By Alonso Soto
BRASILIA (Reuters) – As if worrying about unfinished stadiums and overcrowded airports wasn’t enough, the upcoming soccer World Cup will give Brazilian policymakers another headache: an inflation spike.
The arrival of roughly 600,000 foreign tourists for the month-long tournament that starts in mid-June will likely cause substantial increases in the prices of airline tickets, restaurant meals and hotel rooms.
Those three areas account for about a tenth of the weighting of Brazil’s benchmark IPCA consumer price gauge. That could spell trouble for President Dilma Rousseff as the inflation rate is already at 6.19 percent.
“The World Cup will make things more difficult for the government,” said Reginaldo Nogueira, economics professor at Ibmec business school in Belo Horizonte.
The World Cup has already been bogged down by cost overruns, delays in infrastructure projects and deadly accidents.
Although the government expects the tournament to add half a percentage point to economic growth and thousands of jobs, rising inflation and persistently weak growth has eroded Rousseff’s popularity as she seeks re-election in October.
Nogueira said that price shocks from the Cup could be the last straw that puts Brazil’s 2014 inflation target – between 2.5 and 6.0 percent – out of reach.
Estimates as to the exact impact of the World Cup on consumer prices vary. Juan Jensen, chief economist with Sao Paulo-based consultancy Tendencias, said it may add 0.35 percentage points to inflation in June alone.
Most economists agree that any spike will ease after the World Cup ends in July but some officials still worry it could scare consumers and contaminate expectations going forward, giving new impetus to price increases.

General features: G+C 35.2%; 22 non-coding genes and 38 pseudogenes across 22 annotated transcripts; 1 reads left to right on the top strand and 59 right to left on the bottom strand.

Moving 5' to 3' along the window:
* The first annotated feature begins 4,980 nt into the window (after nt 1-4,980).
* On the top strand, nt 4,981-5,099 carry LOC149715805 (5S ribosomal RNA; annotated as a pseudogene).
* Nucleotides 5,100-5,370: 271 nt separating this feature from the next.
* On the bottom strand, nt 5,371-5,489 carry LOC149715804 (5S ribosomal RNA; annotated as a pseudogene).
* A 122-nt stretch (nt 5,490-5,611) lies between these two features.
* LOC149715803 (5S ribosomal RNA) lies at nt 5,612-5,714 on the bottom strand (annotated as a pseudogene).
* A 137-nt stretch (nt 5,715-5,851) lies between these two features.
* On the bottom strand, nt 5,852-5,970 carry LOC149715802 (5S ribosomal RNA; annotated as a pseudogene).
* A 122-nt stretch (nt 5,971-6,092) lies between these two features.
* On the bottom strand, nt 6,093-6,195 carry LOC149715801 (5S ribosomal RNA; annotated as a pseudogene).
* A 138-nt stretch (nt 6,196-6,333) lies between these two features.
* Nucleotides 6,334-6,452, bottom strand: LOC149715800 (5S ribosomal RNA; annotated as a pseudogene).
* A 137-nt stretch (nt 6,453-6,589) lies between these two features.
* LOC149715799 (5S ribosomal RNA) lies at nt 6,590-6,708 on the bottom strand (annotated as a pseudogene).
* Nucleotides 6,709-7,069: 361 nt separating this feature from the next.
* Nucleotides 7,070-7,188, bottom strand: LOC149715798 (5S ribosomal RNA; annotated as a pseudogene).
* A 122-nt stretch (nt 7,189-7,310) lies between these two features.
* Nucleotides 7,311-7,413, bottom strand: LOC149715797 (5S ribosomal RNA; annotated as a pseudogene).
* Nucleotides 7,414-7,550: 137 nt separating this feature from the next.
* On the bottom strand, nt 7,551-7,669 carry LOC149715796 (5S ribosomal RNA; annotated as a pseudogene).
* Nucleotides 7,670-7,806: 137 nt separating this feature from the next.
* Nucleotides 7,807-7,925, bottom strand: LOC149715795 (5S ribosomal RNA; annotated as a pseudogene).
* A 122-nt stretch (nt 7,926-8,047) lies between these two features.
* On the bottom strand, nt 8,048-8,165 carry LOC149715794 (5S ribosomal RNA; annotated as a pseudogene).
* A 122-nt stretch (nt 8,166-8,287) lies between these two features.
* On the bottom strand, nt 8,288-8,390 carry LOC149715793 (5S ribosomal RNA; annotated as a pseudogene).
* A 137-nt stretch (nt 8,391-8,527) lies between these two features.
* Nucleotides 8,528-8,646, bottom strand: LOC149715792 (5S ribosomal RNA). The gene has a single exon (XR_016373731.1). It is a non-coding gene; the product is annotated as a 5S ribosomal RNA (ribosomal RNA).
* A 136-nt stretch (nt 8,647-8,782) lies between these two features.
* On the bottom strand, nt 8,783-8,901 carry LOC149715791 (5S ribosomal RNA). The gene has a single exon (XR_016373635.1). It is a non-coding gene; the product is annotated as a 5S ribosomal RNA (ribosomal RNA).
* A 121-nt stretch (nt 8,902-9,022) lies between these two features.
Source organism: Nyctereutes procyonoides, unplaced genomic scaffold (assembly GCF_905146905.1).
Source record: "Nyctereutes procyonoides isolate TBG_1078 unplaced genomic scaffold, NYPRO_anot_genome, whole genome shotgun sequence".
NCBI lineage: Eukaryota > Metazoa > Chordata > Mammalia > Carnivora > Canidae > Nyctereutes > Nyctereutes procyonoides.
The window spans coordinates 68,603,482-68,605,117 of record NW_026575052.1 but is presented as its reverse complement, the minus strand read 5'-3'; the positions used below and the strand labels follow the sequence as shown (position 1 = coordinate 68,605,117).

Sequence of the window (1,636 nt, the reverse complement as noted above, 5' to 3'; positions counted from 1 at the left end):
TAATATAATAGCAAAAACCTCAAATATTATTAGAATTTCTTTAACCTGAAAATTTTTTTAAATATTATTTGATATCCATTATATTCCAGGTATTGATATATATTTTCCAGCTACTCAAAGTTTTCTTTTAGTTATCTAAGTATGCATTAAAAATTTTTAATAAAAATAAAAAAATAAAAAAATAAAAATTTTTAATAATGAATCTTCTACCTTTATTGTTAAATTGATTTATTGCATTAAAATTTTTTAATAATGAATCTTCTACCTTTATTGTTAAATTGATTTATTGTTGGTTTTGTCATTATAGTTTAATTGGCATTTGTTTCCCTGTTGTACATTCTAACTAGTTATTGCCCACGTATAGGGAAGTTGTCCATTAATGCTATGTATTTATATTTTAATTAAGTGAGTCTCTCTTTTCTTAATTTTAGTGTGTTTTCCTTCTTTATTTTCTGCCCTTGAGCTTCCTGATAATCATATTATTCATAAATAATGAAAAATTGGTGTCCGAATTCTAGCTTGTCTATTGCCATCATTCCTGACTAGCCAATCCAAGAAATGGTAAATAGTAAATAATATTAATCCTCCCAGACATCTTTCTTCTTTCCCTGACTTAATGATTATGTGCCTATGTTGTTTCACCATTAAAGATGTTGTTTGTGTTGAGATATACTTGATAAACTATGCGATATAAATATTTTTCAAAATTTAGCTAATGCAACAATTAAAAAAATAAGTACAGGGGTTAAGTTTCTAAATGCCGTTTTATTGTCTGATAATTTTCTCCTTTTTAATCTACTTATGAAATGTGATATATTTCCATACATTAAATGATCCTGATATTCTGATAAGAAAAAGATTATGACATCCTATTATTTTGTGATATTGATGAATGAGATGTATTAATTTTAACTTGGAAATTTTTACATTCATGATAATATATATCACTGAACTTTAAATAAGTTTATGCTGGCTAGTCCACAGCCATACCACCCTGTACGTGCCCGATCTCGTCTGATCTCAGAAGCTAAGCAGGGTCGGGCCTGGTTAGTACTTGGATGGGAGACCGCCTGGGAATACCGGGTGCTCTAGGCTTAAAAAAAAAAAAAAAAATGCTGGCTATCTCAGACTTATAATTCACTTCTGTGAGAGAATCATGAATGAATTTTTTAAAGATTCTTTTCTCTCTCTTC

The government has tried to cap hikes in electricity and gasoline prices but not much more can be done to tame prices during the tournament, two senior officials told Reuters.
Luiz Roberto Cunha, an economics professor who advises the government on inflation data, said that all host countries tend to see rising prices when they host the World Cup.
But he said the effects could feel greater because of already high inflation in Brazil, fueled by homegrown factors such as contracts that force annual increases in rents and other prices, as well as high government spending and even a recent drought that has caused a jump in food costs.
Since the World Cup is being held in 12 host cities across Brazil, an unusually high number, any run-up in prices will be particularly widespread.
Brazilians have already started to complain.
A Facebook page called “Rio $urreal” was created to denounce high prices in Rio de Janeiro, which will hold the Cup’s final in July.
“It seems like drinking beer on a Friday is only for the rich now,” wrote Luiz Felipe Oliveira in a recent post that complained of a local bar charging nearly $4 for a beer.
In the capital Brasilia, already one of Brazil’s priciest cities, tourists can pay more than $600 a day for a room at a four-star hotel near the stadium. A night at a fancier hotel can go for $1,000 during the tournament.
Threats of strikes by metro, airport and hotel workers during the World Cup could also push wages higher and stoke prices even more.
Not even one of the world’s most aggressive monetary tightening cycles has been able to significantly ease the pressure. The central bank has raised its benchmark Selic rate by 375 basis points to 11 percent since April 2013.
(Editing by Brian Winter and Kieran Murray)